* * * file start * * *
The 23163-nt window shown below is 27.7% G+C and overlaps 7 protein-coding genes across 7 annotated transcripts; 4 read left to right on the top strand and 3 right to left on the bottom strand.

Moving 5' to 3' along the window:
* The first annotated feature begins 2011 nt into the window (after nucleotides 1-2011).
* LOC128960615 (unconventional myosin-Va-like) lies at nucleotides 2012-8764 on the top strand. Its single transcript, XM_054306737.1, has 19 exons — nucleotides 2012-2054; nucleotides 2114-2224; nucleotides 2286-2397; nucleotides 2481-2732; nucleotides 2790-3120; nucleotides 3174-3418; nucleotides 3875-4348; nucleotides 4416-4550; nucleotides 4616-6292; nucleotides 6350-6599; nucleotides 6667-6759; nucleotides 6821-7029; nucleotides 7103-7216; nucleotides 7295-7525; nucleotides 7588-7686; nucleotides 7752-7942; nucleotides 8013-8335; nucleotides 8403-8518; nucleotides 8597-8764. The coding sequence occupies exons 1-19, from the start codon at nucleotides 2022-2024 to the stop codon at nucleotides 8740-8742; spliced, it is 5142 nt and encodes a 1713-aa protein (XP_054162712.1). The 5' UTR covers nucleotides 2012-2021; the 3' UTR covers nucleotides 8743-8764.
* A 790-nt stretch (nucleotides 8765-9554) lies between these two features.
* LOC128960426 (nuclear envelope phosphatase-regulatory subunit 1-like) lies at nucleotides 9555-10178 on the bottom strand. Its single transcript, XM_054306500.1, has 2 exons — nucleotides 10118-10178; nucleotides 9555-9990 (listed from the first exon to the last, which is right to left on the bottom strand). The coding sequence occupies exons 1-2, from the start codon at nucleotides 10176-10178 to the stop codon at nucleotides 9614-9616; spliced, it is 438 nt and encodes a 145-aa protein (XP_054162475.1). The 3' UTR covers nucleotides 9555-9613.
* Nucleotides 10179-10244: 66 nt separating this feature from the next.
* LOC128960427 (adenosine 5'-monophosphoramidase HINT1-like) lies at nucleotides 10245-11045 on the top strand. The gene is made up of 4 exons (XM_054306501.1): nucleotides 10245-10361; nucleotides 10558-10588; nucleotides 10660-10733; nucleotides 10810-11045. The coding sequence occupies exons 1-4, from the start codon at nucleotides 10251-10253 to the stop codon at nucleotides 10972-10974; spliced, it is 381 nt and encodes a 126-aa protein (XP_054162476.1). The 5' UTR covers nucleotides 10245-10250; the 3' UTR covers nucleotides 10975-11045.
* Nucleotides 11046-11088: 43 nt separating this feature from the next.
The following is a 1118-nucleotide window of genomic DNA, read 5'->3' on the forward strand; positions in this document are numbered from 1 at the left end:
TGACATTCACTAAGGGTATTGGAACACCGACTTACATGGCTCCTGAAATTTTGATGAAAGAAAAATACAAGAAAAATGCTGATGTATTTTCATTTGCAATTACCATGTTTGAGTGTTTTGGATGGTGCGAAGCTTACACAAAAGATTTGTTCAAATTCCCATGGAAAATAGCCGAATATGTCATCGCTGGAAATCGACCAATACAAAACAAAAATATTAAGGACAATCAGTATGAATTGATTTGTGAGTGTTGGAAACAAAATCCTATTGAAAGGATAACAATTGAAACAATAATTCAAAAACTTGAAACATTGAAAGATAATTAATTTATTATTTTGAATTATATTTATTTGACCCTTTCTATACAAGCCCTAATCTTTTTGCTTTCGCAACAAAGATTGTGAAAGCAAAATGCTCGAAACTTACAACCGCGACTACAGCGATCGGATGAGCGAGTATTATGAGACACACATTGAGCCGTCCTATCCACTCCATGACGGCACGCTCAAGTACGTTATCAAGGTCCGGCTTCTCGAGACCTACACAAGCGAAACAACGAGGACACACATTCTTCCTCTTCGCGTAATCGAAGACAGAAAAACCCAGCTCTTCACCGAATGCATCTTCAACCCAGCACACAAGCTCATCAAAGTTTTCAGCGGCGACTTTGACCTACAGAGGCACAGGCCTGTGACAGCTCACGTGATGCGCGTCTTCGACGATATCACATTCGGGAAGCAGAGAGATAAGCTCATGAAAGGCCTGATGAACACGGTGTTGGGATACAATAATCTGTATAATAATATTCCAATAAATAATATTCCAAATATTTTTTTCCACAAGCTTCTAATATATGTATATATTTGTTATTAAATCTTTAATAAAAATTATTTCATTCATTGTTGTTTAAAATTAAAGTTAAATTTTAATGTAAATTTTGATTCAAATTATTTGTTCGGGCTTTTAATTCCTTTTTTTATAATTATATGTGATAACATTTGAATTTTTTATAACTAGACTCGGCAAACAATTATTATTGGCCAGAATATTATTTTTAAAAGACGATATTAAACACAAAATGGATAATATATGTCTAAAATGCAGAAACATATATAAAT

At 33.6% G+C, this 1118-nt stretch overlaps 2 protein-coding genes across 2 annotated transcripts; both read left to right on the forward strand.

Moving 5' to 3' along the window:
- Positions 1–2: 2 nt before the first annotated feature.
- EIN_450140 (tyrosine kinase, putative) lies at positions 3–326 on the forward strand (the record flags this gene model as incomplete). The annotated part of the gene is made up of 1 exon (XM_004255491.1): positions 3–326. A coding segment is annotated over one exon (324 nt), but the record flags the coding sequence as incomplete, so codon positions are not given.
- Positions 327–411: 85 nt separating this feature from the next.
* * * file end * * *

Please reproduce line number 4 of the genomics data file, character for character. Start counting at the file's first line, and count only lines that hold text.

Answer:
* LOC128960615 (unconventional myosin-Va-like) lies at nucleotides 2012-8764 on the top strand. Its single transcript, XM_054306737.1, has 19 exons — nucleotides 2012-2054; nucleotides 2114-2224; nucleotides 2286-2397; nucleotides 2481-2732; nucleotides 2790-3120; nucleotides 3174-3418; nucleotides 3875-4348; nucleotides 4416-4550; nucleotides 4616-6292; nucleotides 6350-6599; nucleotides 6667-6759; nucleotides 6821-7029; nucleotides 7103-7216; nucleotides 7295-7525; nucleotides 7588-7686; nucleotides 7752-7942; nucleotides 8013-8335; nucleotides 8403-8518; nucleotides 8597-8764. The coding sequence occupies exons 1-19, from the start codon at nucleotides 2022-2024 to the stop codon at nucleotides 8740-8742; spliced, it is 5142 nt and encodes a 1713-aa protein (XP_054162712.1). The 5' UTR covers nucleotides 2012-2021; the 3' UTR covers nucleotides 8743-8764.